ATLANTA--Even though there are fewer new HIV infections among blacks, a particular sliver of the community — young black gay and bisexual men — are being infected at an alarming rate.
According to a new report by the Center for Disease Control and Prevention, Black gay and bisexual men of all ages account for 73 percent of new infections among black men, while the number of young black gay and bisexual men under the age of 30 increased by 50 percent in only four years.
Black gay and bisexual men under the age of 30 are the only race and risk group in the United States to experience a significant increase between 2006 and 2009. While data show that HIV infections increased by almost 50 percent among these young men in just four years, HIV surveillance data only tell only half the story.
Young black gay men often face a double hurdle in staying healthy and HIV-free: economic hardships that prevent many in black communities from seeing a doctor, and the stigma and homophobia that can damage the well-being of many gay men.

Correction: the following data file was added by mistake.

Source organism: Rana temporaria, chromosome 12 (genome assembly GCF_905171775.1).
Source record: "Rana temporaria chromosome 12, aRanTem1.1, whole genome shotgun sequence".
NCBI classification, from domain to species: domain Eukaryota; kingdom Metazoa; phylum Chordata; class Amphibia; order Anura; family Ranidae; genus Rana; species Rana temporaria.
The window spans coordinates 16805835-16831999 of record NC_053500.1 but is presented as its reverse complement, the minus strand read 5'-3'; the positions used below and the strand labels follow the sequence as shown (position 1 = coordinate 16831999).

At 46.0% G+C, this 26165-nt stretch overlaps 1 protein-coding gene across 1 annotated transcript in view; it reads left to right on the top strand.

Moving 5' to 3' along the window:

Additionally, young black gay men are more likely than men of other races to have sexual relationships with older men, which can increase their risk of being exposed to HIV simply because older gay men are more likely to be HIV positive.
Young blacks -- male or female, gay or straight -- also have higher rates of certain sexually transmitted diseases that can make it easier to transmit HIV.
Additionally, a recent study of 21 major cities found that the majority of young black gay and bisexual men who were HIV-infected were unaware of their HIV status. These high rates of unawareness, coupled with the fact that young gay men tend to underestimate their chances of getting infected, are contributing to the increasing numbers of HIV infections we are seeing today.
When considering all of this information, the challenge before us is clear: we cannot end the black AIDS epidemic without confronting HIV among black gay men, and the stigma and homophobia that allows HIV to flourish in our communities.